Pre-thinking:

Michael Shermer is the publisher of Sceptic magazine. He looks for rational and scientific explanations, rather than those based on folk wisdom and superstition. Here he explains some of the biological basis of our will to believe in causation that defies rationality.

Why you should listen:

As founder and publisher of Skeptic Magazine, Shermer has exposed fallacies behind intelligent design, 9/11 conspiracies, the low-carb craze, alien sightings and other popular beliefs and paranoias. But it’s not about debunking for debunking’s sake. Shermer defends the notion that we can understand our world better only by matching good theory with good science. So his work offers cognitive context for our often misguided beliefs: In the absence of sound science, incomplete information can powerfully combine with the power of suggestion. In fact, a common thread that runs through beliefs of all sorts, he says, is our tendency to convince ourselves: We overvalue the shreds of evidence that support our preferred outcome, and ignore the facts we aren’t looking for.

Who is he:

Michael Shermer writes a monthly column for Scientific American, and is an adjunct at Claremont Graduate University and Chapman University. His latest book is The Believing Brain: From Ghosts and Gods to Politics and Conspiracies—How We Construct Beliefs and Reinforce Them as Truths.

Questions:

  1. Shermer says that pseudoscience can be dangerous. Give an example.
  1. He claims that we are predisposed to belief. He calls this Patternicity. What example does he give for how this came about?
  1. Cognitive priming enables us to see patterns that we have been primed for, even after the priming cue has been withdrawn. False or True?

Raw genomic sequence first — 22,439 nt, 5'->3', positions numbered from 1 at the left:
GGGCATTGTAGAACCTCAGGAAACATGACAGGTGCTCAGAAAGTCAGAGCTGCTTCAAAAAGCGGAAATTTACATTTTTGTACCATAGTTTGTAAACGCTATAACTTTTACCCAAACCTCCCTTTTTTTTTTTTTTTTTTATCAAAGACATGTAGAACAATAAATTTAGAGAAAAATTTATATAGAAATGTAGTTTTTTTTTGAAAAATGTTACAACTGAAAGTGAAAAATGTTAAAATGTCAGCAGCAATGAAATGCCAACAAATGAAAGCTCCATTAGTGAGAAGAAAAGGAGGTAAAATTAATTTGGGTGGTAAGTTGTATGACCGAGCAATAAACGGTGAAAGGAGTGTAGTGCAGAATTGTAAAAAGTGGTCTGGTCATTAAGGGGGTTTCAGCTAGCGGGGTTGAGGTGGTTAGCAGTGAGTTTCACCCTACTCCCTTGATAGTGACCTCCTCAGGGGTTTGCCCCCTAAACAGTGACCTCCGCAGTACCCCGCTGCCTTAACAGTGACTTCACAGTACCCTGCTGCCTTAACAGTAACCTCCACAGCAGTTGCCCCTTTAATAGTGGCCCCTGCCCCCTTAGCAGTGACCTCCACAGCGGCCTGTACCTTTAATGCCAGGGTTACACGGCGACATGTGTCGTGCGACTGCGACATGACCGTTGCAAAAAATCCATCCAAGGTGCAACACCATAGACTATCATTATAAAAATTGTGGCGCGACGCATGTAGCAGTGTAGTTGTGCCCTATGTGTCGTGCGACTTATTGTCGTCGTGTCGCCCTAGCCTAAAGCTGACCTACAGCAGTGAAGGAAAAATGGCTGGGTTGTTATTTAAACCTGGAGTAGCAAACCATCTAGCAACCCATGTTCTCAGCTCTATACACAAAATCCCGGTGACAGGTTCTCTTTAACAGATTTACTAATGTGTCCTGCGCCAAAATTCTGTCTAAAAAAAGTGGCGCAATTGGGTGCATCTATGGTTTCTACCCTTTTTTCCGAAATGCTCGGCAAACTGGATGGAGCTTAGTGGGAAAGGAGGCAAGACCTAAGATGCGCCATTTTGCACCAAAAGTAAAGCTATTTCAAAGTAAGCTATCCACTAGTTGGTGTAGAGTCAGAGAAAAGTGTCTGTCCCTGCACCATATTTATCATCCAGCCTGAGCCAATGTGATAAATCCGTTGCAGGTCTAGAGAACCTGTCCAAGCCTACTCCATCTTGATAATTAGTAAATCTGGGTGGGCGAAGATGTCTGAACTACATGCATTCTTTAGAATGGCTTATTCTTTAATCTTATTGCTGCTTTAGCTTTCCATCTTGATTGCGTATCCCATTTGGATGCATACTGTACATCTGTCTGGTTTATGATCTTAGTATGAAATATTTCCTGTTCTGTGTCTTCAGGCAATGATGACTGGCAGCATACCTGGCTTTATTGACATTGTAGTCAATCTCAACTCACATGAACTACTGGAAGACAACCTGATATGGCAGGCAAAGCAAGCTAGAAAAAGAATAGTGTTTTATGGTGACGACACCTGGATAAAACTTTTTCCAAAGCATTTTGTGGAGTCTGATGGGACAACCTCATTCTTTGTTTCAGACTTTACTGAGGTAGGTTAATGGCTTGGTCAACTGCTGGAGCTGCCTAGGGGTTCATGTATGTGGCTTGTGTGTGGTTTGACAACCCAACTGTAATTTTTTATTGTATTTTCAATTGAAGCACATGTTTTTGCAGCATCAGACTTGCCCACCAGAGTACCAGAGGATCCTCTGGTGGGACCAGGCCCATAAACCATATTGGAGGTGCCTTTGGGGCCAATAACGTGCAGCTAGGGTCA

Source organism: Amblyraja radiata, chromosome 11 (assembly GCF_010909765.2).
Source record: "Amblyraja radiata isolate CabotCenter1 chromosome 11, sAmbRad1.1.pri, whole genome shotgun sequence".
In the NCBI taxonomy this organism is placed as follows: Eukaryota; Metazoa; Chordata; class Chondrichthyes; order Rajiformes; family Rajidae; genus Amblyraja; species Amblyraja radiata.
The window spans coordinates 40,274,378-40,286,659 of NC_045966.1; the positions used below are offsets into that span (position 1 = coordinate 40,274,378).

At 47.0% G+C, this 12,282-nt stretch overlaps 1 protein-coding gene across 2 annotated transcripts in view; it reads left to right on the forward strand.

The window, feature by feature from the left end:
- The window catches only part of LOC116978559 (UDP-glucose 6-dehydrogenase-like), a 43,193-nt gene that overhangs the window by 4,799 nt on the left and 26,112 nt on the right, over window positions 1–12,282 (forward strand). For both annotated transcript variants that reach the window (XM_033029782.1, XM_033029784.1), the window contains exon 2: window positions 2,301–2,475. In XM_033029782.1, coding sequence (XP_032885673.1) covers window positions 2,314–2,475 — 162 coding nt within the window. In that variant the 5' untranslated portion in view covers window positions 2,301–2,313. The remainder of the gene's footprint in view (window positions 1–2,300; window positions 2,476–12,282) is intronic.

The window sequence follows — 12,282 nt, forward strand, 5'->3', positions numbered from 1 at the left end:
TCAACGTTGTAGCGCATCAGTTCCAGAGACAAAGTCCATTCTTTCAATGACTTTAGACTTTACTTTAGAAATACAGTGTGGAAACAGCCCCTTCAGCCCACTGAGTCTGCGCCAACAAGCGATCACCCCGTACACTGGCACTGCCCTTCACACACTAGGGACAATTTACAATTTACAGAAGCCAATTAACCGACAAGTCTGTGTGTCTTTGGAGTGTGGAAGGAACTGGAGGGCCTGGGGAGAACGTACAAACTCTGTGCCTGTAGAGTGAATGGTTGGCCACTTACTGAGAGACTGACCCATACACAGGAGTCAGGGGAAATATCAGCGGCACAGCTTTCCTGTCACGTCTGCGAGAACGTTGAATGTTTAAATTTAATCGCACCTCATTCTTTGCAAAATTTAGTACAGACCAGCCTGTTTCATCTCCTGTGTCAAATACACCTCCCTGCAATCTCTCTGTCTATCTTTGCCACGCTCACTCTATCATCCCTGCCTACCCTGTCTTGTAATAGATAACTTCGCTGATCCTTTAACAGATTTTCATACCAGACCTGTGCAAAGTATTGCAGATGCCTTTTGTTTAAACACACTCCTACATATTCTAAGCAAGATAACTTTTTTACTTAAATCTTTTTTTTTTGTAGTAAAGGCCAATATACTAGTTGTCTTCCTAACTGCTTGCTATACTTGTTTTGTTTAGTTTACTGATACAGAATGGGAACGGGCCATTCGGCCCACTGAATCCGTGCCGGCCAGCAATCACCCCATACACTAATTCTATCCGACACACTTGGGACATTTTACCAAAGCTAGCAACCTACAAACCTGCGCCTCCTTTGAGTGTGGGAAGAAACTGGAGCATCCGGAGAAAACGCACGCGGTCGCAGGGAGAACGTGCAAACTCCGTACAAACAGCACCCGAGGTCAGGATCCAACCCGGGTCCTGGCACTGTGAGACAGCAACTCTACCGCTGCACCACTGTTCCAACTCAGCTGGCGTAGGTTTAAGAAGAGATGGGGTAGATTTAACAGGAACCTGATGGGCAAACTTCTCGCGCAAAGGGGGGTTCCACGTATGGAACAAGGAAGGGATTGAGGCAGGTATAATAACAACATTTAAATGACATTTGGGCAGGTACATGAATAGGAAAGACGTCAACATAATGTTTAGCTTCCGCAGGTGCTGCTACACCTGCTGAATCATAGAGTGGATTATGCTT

1. Patternicity, or the tendency to ascribe items belonging to a pattern of events, goes (A) down, or ( B) up, when we have feelings of loss of control?
  1. Jay thinks that twenty-somethings should do these 4 things. Select the letters of the correct statements.
    A) Claim their adulthood
    B) Plan to make a lot of money
    C) Use close friends
    D) Get some identity capitol
    E) Become entrepreneurs
    F) Use weak ties
    G) Find a best friend
    H) Pick their family
  1. Dopamine levels affect Patternicity in what ways?
  1. What was demonstrated in the lip balm hoax?

Making Connections:

The world’s deadliest belief with Jim Cervelloni

The pattern behind self-deception with Michael Shermer

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1 Comment

  • Rajesh

    Dear Mei Chen:It was so nice of you to share your experience with us here. I relaly have no idea of how my writing will have any effects to inspire people to visit Dulan and, actually, stay at 落花鉎 and made new friends there.If we don’t vote with what we buy, the world will never change.You are a special lady.Ping

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